Steady work, pay your shit. If it’s your first offense, it’s not the end of your life. Screw up again, it pretty much is. –mildlydisorienting
If you can afford it, talk to a therapist. It might be unique for me, but this has really helped me with depression/anxiety and kept me away from using in hopes of easing pain. It’s also helped me tons with self-worth issues. arby84
9.Volunteer to gain experience
If you aren’t working, volunteer. I know my experience is unique, but I have had volunteer work count towards actual work experience. arby84
10. Life takes some adjusting
That being released isn’t always the greatest feeling at first.
When I first got outside, I took a walk through town. It felt really uncomfortable at first. I imagine it felt similar to how a person afraid of open spaces feels. It felt like everybody was staring at me, as if they were thinking, “Look at this scumbag. I know what he did.”
In reality nobody was staring at me, but it took some adjusting to before it felt like it.
11. Your actions make a difference to those around you
Spent 3 years locked up. The biggest thing I wish I had known that’s not here already is, Your actions make a difference on those around you. In my case, I got in with the wrong crowd. Thought bein a thug was how I wanted to live. Got rolled on by the “family” I had given so much for, and spent the next 3 years in a box for them. 2 years clean and off paper, but am dealing with my younger brothers getting into the exact same place I was, with the same people. –BlackdOutt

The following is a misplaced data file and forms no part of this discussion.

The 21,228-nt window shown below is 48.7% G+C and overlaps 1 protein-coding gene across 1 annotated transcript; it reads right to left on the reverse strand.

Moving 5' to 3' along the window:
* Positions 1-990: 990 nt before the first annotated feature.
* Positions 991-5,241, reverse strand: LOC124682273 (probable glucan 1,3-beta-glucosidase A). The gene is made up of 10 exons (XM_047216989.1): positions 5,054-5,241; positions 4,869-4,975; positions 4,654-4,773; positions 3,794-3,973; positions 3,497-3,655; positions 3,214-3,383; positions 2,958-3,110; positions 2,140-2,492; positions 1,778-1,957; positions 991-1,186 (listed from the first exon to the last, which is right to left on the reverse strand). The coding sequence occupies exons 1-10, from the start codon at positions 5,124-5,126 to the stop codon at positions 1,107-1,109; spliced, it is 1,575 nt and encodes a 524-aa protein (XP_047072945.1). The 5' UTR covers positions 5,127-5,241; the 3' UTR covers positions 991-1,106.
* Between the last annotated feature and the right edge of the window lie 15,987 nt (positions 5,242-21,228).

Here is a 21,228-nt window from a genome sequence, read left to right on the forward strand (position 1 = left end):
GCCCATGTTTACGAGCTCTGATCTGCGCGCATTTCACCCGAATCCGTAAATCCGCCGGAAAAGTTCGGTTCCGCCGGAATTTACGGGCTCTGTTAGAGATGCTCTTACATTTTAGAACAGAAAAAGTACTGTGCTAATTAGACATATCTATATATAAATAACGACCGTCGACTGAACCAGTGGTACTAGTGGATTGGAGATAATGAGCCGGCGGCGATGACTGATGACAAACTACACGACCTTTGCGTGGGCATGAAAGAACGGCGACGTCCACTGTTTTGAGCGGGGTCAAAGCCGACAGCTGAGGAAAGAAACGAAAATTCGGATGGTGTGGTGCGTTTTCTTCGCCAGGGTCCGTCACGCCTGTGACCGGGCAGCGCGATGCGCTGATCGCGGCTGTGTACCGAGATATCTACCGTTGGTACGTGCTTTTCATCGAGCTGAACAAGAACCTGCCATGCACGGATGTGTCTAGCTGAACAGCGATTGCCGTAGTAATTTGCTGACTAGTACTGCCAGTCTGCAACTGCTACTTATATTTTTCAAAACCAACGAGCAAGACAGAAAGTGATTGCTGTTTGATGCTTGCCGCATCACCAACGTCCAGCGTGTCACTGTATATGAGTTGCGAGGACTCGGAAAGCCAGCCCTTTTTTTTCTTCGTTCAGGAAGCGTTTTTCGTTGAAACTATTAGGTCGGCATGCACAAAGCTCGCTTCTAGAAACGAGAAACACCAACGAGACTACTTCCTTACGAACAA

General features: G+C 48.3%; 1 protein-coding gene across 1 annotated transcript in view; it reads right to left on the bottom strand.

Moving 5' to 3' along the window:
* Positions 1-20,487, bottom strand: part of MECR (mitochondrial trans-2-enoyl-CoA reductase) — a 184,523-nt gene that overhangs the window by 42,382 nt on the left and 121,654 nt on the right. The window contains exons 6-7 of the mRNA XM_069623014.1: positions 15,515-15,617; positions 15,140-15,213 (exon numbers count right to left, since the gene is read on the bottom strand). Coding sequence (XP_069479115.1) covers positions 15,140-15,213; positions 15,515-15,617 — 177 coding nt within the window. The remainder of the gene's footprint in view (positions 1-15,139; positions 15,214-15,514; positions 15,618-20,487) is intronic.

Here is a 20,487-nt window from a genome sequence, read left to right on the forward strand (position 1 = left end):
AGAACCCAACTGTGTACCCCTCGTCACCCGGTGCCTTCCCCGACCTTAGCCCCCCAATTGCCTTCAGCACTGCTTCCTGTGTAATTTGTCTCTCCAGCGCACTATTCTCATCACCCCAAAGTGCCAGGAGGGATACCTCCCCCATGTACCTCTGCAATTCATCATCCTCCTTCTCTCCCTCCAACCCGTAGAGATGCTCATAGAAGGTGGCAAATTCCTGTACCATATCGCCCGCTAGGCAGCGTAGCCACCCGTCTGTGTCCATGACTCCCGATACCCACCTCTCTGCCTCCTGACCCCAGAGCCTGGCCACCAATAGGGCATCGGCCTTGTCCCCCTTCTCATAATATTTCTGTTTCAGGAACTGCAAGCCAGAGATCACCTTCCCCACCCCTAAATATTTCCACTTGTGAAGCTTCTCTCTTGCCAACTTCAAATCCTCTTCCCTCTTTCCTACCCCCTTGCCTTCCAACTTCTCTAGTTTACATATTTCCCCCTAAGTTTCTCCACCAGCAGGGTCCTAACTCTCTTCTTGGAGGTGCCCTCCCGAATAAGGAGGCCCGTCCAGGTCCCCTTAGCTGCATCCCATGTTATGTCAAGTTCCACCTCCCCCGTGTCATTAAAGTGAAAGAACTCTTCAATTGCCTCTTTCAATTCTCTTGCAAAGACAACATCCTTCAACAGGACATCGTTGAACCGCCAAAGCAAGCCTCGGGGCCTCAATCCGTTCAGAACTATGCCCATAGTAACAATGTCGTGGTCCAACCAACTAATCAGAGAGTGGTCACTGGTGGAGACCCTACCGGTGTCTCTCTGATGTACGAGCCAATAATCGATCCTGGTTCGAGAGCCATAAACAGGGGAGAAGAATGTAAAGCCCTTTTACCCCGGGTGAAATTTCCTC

12. You can and should vote
Not a felon but someone certified to register voters. Many felons believe they can never vote again but this is not true. You can regain your voting rights once you are completely done with your sentence – done with your incarceration and any subsequent parole, probation, or supervision. –compwalla
13. It’s just you and the world
You’re completely on your own to keep track of and meet whatever conditions are required of your parole/probation, and any help or answers you might need to sort out those arrangements simply do not exist.- coldead
14. Yet, there are strangers in the world who are willing to help
Thousands of people who barely know you are wishing you the best today. It must feel wonderful and strange and great and weird. I do believe that online communities can, at least in part, recreate community that has been destroyed by modern lifestyles but that is so badly needed by our kind. The response you’re getting is a source of hope.
I too wish you the best life has to offer, needless to say. You’re an inspiration –noonenone